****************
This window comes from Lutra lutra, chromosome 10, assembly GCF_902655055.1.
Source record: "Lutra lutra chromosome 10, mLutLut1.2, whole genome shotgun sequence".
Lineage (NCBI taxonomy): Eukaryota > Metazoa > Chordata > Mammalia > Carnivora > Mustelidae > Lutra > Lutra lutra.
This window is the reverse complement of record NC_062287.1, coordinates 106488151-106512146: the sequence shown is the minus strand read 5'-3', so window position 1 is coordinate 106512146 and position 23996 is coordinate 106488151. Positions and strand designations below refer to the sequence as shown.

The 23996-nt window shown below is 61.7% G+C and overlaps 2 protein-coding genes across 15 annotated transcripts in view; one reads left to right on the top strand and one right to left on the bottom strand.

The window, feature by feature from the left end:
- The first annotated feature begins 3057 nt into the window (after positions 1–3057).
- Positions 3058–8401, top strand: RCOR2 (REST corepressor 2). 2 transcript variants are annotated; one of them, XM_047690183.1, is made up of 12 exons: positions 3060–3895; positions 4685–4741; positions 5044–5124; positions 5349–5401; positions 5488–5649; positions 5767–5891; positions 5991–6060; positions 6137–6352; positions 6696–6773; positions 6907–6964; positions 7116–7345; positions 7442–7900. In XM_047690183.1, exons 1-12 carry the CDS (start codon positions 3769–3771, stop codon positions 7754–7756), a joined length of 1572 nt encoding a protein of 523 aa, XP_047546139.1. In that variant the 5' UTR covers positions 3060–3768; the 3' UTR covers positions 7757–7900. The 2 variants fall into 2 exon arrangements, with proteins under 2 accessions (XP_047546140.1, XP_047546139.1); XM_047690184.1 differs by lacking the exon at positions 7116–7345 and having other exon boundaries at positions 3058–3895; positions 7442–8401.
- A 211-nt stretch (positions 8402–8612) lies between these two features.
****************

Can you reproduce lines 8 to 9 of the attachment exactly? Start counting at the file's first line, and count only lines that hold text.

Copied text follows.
- Positions 3058–8401, top strand: RCOR2 (REST corepressor 2). 2 transcript variants are annotated; one of them, XM_047690183.1, is made up of 12 exons: positions 3060–3895; positions 4685–4741; positions 5044–5124; positions 5349–5401; positions 5488–5649; positions 5767–5891; positions 5991–6060; positions 6137–6352; positions 6696–6773; positions 6907–6964; positions 7116–7345; positions 7442–7900. In XM_047690183.1, exons 1-12 carry the CDS (start codon positions 3769–3771, stop codon positions 7754–7756), a joined length of 1572 nt encoding a protein of 523 aa, XP_047546139.1. In that variant the 5' UTR covers positions 3060–3768; the 3' UTR covers positions 7757–7900. The 2 variants fall into 2 exon arrangements, with proteins under 2 accessions (XP_047546140.1, XP_047546139.1); XM_047690184.1 differs by lacking the exon at positions 7116–7345 and having other exon boundaries at positions 3058–3895; positions 7442–8401.
- A 211-nt stretch (positions 8402–8612) lies between these two features.